RICHARD PHILLIPS-JONES looks at H Certificate, the forgotten film certificate for horror movies
Since 1913, the BBFC has been responsible for classifying films for exhibition in the UK. The names and age restrictions of the certificates awarded have changed over the years, but the basic goal has remained the same: to stop any unsuitable material being seen by anyone deemed corruptible or under-age.
The first certificates were simple enough. The “U” certificate stood for Universal, suitable for all and the only constant classification still going strong today. The “A” certificate indicated that a film was only considered suitable for adults (16 or over), although it was down to local councils as to whether children needed to be accompanied by an older viewer.
I assume the local authorities in the north-west of England were enforcing this rule in 1931, as my grandfather liked to tell me of the time when he (aged 8) and some friends wanted to see Frankenstein at the Majestic Cinema, Ashton-Under-Lyne. None of their parents were likely to approve of them seeing this horror masterpiece, so they simply hung around outside, asking entering patrons if they could accompany them long enough to buy a ticket. Once all inside, they simply regrouped and enjoyed the show. Genius!
Naturally the BBFC soon caught on to this particular ruse, and the “H” (for horrific) certificate was introduced in 1937. Theoretically, this prohibited anyone under 16 (accompanied or not) from seeing a film, although it was still down to local councils whether they chose to enforce this or not.
The BBFC’s own website lists only 21 films which were awarded an “H” during its 20-year existence. However, this list shouldn’t be considered comprehensive. For instance, a quite bizarre British version of The Fall Of The House Of Usher, rated “H” in 1950, is conspicuous by its absence. Still, such omissions are likely to be the result of much BBFC documentation from the period having disappeared over the years. Those films that are listed make for interesting reading, throwing up some interesting idiosyncrasies as far as Brit-related horror is concerned.
Take Bride Of Frankenstein, for example. Passed “A” in 1935, a 1943 re-issue was re-classified “H”. Without access to the original BBFC notes, one can only guess at the reason for this. Son Of Frankenstein (1939) had been classified “H” from day one, so it may have been an attempt at some consistency. Alternatively, during wartime such morbid subject matter might have been viewed with more disdain?
This would possibly explain a number of “H” ratings for horror films of the period, which included Dark Eyes Of London (1939), The Invisible Man’s Revenge (1944, even after cuts!) and The Vampire’s Ghost (1945). What it doesn’t explain is why many, possibly equally ghoulish films were passed with an “A” (The Wolf Man (1941) and The Seventh Victim (1943) spring to mind).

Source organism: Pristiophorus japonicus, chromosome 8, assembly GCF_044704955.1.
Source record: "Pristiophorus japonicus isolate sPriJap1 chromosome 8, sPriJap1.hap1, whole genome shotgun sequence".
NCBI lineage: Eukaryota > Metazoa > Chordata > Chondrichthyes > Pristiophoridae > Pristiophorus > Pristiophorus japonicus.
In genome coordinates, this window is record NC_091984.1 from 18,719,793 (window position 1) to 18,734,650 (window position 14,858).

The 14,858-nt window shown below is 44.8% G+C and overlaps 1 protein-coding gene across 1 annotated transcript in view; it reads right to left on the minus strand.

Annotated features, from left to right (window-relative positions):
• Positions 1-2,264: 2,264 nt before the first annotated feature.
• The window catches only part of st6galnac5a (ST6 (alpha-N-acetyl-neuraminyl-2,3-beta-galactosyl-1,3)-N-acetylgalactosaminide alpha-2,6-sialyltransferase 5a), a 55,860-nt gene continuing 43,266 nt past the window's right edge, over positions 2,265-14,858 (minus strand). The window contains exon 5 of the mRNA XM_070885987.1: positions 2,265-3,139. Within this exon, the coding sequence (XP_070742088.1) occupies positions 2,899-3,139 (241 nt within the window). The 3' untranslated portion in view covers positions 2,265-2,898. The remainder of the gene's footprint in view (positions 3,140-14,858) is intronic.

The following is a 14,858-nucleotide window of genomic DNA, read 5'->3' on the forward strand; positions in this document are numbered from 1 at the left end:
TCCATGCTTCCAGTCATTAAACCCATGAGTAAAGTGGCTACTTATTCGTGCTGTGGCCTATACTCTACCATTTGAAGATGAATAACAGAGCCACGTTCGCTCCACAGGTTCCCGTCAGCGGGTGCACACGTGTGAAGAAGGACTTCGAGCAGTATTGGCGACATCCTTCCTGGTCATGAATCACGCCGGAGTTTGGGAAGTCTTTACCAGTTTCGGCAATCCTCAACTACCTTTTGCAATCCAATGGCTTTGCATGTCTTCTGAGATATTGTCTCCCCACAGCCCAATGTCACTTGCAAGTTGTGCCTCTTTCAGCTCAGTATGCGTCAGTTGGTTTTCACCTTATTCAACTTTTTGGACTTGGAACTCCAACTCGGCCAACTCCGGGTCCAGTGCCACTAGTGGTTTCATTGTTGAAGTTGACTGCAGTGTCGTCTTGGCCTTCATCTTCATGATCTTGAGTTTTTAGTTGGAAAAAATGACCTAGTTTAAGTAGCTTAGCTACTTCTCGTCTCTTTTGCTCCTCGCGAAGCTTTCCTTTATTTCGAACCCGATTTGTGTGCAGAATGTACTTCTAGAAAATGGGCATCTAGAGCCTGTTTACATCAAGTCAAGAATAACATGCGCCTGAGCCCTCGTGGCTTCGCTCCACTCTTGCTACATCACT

The “H” awarded to 1943’s The Return Of The Vampire is probably down to (spoiler alert!) the titular Count’s death by sunlight, an effect achieved by moulding a wax head over a skull, then filming it as it melted away – pretty strong stuff then, and still quite effective now.
Curiously, both The Mummy’s Ghost and The Mummy’s Curse (both made in 1944) were delayed for 2-to-3 years before eventually receiving an “H” in the UK, despite arguably being no more grisly than their predecessors.
Meanwhile, two bottom-of-the-barrel Bela Lugosi flicks for the poverty row Monogram studio cause some puzzlement. They must have been awarded an “H” for their concepts rather than any actual on-screen shenanigans, since both The Corpse Vanishes (cut for “H”, 1942) and The Voodoo Man (1945) were pretty undistinguished fare.
Perhaps the most amusing aspect of all this is the fact that, of the “H” rated films I have covered here, the majority are currently classified “PG”!
As the decades have rolled by, the “H” certificate has become something of a minor footnote in film history, but in retrospect deserves commemorating as a somewhat quaint, very British reaction to the sound era’s first wave of horror.
The better remembered “X” certificate was introduced in 1952. This time, councils had no veto over this compulsory classification, and its arrival nicely heralded the rise of Hammer Films, as they added a splash of colour to their fresh horror cycle. That’s where I’ll be picking up the story next time.
Meanwhile, for more background on this strange period in censorship, I unreservedly recommend Jim Ivers’ piece, The Horror Film Hiatus Of 1936-1938.